Last week, in a 7-2 decision the United States Supreme Court upheld the right of the Little Sisters of the Poor to avoid paying for contraceptives and abortifacients for their employees.
The Little Sisters in America are 300 women running 27 homes for indigent elderly.
The US Supreme Court (SCOTUS) ruled just four years ago that the nuns would not have to pay a $70 million fine for refusing to obey the Obamacare mandates on birth control and abortion–even though corporate giants like Exxon and Visa and others are exempt from the regulations.
Despite the Supreme Court having already upheld their freedom of conscience, Josh Shapiro, Attorney General of Pennsylvania followed along after Xavier Becerra, California’s AG, sued to force the nuns to provide contraceptives– those preventing conception and those abortive in nature. These men sued in an attempt to get the court to say states can force the nuns to do what the federal government cannot force them to do.
The nuns have spent nearly a decade in court.
Life Site News reports that “[Justice Clarence] Thomas wrote in his majority opinion[,] ‘We hold that the [federal government’s] Departments had the authority to provide exemptions from the regulatory contraceptive requirements for employers with religious and conscientious objections.'”
But having the authority to exempt the nuns isn’t the same as having an obligation to exempt them. It leaves the question hanging like a door swinging in the wind with the change of administrations.
Lifesite points out that two justices made the argument for an obligation on the government’s part:
“In a concurring opinion, Justices Samuel Alito and Neil Gorsuch went a step further and argued that not only were the Departments allowed to exempt the Little Sisters, but the federal Religious Freedom Restoration Act (RFRA) actually ‘compels an exemption for the Little Sisters and any other employer with a similar objection to what has been called the accommodation to the contraceptive mandate.'” (emphasis mine)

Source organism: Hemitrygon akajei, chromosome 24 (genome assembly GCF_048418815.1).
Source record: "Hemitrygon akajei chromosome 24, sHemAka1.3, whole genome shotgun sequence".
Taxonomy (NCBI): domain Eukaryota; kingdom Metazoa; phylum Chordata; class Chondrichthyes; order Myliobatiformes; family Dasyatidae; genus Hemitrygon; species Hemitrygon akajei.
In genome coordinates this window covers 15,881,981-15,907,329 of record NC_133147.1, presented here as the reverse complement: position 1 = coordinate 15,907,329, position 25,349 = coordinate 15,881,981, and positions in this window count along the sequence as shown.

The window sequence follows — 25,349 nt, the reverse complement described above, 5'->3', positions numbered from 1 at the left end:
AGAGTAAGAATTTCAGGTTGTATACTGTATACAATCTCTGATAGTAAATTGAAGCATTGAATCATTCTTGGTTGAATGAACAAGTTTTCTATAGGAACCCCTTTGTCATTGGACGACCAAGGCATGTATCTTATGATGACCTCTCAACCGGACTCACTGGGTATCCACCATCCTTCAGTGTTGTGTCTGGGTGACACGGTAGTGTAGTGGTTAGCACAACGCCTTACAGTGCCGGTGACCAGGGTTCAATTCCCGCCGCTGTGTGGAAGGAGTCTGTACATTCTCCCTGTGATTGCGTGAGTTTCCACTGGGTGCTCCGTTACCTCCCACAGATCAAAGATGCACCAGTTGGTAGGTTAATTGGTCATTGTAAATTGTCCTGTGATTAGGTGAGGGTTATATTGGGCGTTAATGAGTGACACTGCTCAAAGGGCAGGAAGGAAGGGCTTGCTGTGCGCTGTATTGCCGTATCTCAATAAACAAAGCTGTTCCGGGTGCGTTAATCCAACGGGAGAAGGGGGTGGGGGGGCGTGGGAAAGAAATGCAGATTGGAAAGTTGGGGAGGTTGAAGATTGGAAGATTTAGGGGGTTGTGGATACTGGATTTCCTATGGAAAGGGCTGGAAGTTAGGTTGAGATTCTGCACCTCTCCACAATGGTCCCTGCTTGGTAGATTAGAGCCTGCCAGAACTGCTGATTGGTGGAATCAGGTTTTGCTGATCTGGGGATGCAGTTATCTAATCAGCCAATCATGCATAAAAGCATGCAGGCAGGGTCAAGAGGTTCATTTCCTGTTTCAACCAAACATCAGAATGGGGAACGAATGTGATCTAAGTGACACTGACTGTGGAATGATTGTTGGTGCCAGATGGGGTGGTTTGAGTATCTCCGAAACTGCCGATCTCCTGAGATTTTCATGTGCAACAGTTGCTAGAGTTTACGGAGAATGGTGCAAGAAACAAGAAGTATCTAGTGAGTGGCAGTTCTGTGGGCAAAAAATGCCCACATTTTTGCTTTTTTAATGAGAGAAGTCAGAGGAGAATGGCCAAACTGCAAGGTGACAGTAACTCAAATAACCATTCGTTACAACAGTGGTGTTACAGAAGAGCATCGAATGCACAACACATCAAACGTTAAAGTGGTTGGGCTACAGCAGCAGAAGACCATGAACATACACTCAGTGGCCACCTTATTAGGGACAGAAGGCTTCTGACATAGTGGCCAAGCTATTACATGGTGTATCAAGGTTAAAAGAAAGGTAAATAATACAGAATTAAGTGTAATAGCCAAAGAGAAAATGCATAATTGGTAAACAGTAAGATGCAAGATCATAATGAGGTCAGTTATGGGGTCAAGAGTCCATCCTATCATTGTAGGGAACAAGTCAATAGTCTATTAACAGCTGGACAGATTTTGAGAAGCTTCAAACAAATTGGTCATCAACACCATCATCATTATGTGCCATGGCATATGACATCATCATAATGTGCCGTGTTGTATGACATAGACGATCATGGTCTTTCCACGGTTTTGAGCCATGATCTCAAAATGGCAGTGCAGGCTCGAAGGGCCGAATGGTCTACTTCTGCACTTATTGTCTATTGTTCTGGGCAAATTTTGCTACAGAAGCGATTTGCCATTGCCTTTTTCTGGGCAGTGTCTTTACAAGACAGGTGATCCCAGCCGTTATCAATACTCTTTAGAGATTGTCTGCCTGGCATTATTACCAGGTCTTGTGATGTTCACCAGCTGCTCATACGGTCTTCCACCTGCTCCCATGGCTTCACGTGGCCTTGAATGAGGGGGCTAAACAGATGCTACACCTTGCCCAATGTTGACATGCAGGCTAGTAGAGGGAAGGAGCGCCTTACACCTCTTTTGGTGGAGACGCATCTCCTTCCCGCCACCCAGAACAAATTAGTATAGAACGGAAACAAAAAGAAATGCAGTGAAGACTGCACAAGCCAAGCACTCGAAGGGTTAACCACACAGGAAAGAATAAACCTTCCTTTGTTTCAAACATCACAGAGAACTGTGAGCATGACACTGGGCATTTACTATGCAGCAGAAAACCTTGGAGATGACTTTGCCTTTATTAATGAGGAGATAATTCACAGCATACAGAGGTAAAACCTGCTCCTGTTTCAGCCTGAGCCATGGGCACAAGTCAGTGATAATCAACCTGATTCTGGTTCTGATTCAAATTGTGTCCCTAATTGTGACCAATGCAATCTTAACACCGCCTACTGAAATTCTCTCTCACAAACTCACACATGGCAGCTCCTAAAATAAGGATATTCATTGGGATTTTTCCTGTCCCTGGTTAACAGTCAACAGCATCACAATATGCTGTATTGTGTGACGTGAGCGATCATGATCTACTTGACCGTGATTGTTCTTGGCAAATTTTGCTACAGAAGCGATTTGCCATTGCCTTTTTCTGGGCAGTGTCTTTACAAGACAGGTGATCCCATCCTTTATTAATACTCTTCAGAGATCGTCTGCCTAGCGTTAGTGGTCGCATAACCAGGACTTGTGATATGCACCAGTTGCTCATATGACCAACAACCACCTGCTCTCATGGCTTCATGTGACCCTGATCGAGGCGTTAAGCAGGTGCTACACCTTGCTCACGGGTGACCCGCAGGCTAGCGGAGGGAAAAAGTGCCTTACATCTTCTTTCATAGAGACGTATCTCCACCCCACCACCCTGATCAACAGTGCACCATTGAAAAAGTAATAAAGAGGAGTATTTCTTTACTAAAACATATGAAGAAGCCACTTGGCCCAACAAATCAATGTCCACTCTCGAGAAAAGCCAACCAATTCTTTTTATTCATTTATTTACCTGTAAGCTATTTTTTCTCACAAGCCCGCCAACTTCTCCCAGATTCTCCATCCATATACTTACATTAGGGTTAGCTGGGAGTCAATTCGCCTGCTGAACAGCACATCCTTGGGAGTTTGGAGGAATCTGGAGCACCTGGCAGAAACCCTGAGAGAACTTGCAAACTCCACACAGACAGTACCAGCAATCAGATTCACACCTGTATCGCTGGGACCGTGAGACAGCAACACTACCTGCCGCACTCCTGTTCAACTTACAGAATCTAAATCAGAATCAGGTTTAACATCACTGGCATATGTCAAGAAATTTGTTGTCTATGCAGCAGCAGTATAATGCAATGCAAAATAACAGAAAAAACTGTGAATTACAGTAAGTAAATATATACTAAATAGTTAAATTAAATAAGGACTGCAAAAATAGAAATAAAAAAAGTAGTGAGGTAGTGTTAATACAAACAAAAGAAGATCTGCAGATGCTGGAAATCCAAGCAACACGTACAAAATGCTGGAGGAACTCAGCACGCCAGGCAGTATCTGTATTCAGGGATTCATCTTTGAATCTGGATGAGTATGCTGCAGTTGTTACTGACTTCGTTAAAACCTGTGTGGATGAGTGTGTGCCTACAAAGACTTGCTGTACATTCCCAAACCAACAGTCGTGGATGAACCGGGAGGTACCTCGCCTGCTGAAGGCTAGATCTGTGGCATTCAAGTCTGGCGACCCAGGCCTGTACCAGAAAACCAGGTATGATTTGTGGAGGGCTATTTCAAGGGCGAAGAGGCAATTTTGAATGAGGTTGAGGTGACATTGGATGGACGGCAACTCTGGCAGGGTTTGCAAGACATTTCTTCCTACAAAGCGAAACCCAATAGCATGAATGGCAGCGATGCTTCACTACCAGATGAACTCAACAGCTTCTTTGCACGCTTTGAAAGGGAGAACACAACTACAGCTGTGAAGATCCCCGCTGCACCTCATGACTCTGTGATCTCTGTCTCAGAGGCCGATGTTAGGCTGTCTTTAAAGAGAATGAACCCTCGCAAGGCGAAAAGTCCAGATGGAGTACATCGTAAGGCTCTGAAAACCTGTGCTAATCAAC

That view is commendable (and constitutional) and shows why SCOTUS appointments are crucial. If the winds of a new administration blow in a different direction, we will see new appointments and the door will swing again in the direction of oppression over freedom of conscience.
“While ultimately voting with the majority, [Justice Elena] Kagan explained in a concurring opinion that while she believed the relevant departments did have ‘statutory authority to exempt certain employers from the mandate,’ she also believes the accommodation made for the Little Sisters was broad enough that it could still be invalidated under the federal Administrative Procedure Act. So while the ruling is a major victory the Little Sisters and other opponents of compulsory birth control coverage, Kagan’s opinion also provides ammo to a potential future challenge.”
Sadly, we can expect to see the sisters in court yet again.
And last week’s decision affects more than a small sect of nuns, their employees, and their homes’ residents. These cases mark, not a turning point, but another stepping stone on our nation’s pathway (perhaps a circular one) between freedom and religious suppression.
Abolitionist Wendell Phillips said, “Eternal vigilance is the price of liberty. . . . The manna of popular liberty must be gathered each day or it is rotten,”
Gather fresh manna daily. Be vigilant.
And in this season of turmoil and uncertainty, be especially vigilant in prayer.